Still, it’s an interesting question. Is it possible for such a volatile, one-dimensional player to string together seven wins on one of the biggest stages in the sport? Philippoussis–not the most versatile of players himself–reached two Slam finals. A big serve can take you far.
Last year, I published a post investigating the “minimum viable return game,” the level of return success that a player would need to maintain in order to reach the highest echelon of men’s tennis. It’s rare to finish a season in the top ten without winning at least 38% of return points, though a few players, including Milos Raonic, have managed it. When I wrote that article, Kyrgios’s average for the previous 52 weeks was a measly 31.7%, almost in the territory of John Isner and Ivo Karlovic.
Kyrgios has improved since then. In 2016, he won 35.4% of return points, almost equal to Raonic’s 35.9%–and most would agree that Milos had an excellent year. Philippoussis’s career mark was only 34.9%, though Kyrgios would be lucky to play as many tournaments on grass and carpet as Philippoussis did. Still, a sub-36% rate of return points won isn’t usually good enough in today’s game: Raonic was only the third player since 1991 (along with Pete Sampras and Goran Ivanisevic) to finish a season in the top five with such a low rate.
Then again, Philippoussis didn’t say anything about finishing in the top five. The “minimum viable Slam-winning return game” might be different. Looking at all Grand Slam champions back to 1991, here are the lowest single-tournament rates of return points won:
Year Slam Player RPW% 2001 Wimbledon Goran Ivanisevic 31.1% 1996 US Open Pete Sampras 32.8% 2009 Wimbledon Roger Federer 33.7% 2002 US Open Pete Sampras 35.6% 2000 Wimbledon Pete Sampras 36.6% 2010 Wimbledon Rafael Nadal 36.8% 2014 Australian Open Stan Wawrinka 37.0% 1998 Wimbledon Pete Sampras 37.2% 1991 Wimbledon Michael Stich 37.4% 2000 US Open Marat Safin 37.5%
Wimbledon is well-represented here, as we might expect. Not so for Kyrgios’s home Slam: Stan Wawrinka‘s 2014 Australian Open title is the only time it appears in the top 20, even though it has played very fast in recent years. Every other Melbourne titlist won at least 39.5% of return points. As with year-end top-ten finishes, 38% is a reasonable rule of thumb for the minimum viable level, though on rare occasions, it is possible to come in below that.
The bar is set: Can Kyrgios clear it? 18 months ago, when Kyrgios’s 52-week return-points-won average was below 32%, the obvious answer would have been negative. His current mark above 35% makes the question a more interesting one. To win a Slam, he’ll probably need to return better, but only for seven matches.
The Australian has enjoyed one seven-match streak–in fact, a nine-match run–that would be more than good enough. Combining his title in Marseille and his semifinal showing in Dubai this Februrary, Kyrgios played almost nine matches (he retired with a back injury in the last one) while winning a whopping 41.5% of return points. At 42 of the last 104 Slams, the champion has won return points at a lower rate.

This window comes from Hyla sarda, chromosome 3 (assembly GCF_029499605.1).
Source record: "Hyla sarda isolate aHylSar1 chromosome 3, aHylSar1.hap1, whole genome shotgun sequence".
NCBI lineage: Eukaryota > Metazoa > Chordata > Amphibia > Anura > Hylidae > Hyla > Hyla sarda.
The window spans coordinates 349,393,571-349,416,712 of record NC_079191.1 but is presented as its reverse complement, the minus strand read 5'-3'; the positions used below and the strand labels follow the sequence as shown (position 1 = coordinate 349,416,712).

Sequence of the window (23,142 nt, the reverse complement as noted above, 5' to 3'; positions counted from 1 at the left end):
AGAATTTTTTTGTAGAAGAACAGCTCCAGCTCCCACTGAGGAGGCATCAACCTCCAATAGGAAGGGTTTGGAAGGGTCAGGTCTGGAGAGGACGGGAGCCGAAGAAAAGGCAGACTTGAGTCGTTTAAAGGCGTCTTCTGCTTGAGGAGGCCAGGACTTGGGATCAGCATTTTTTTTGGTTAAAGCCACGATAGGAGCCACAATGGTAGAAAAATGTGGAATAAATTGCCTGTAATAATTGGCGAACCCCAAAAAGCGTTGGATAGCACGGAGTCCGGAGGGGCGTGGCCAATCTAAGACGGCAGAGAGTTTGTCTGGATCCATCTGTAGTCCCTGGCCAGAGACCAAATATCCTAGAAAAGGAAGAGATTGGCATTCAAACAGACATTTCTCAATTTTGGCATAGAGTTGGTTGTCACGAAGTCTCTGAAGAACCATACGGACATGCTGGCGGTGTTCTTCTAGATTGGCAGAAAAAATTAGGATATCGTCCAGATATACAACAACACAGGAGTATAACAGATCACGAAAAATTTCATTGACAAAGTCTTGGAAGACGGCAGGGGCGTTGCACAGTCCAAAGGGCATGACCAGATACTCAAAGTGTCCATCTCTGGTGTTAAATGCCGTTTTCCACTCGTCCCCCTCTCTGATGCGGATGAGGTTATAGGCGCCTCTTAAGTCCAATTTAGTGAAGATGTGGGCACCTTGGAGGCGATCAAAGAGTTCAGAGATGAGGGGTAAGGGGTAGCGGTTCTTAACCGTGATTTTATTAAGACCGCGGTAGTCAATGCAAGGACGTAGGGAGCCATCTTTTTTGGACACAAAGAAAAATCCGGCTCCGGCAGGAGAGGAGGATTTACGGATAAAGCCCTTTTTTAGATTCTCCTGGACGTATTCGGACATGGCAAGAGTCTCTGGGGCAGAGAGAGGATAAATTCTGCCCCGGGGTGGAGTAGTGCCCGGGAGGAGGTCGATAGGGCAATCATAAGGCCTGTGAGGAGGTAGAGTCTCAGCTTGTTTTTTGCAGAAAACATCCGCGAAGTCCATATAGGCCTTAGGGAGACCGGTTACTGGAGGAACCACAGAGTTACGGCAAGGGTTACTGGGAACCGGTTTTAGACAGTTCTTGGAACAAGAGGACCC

However, February was an aberration. To approximate Kyrgios’s success over the length of a Slam, I looked at his return points won over every possible streak of ten matches. (Most of his matches have been best-of-three, so ten matches is about the same number of points as a Slam title run.) Aside from the streaks involving Marseille and Dubai this year, he has never topped 37% for that length of time.
There’s always hope for improvement, especially for a mercurial 21-year-old in a sport dominated by older men. But the evidence is against him here, as well. Research by falstaff78 suggests that players do not substantially improve their return statistics as they mature. That may seem counterintuitive, since some players clearly do develop their skills. However, as players get better, they go deeper in tournaments and alter their schedules, changing the mix of opponents they face. Two years ago, Kyrgios faced seven top-20 players. This year he played 18. Raonic, who represents an optimistic career trajectory for Kyrgios, faced 26 this season.
Against the top 20–the sorts of Grand Slam opponents a player has to beat to get from the fourth round to the trophy ceremony–Kyrgios has won less than 30% of his career return points. Even Raonic, who has yet to win a Slam himself, has done better, and won 32.6% of return points against top-20 opponents this year.
There’s little doubt that Kyrgios has the serve to win Grand Slams. And once the Big Four retire, I suppose someone will have to win the majors. But even in weak eras, you need to break serve, and at Slams, you typically need to do so many times, and against very high-quality opponents. The evidence we have so far strongly implies that Kyrgios, like Philippoussis before him, will struggle to triumph at a Slam.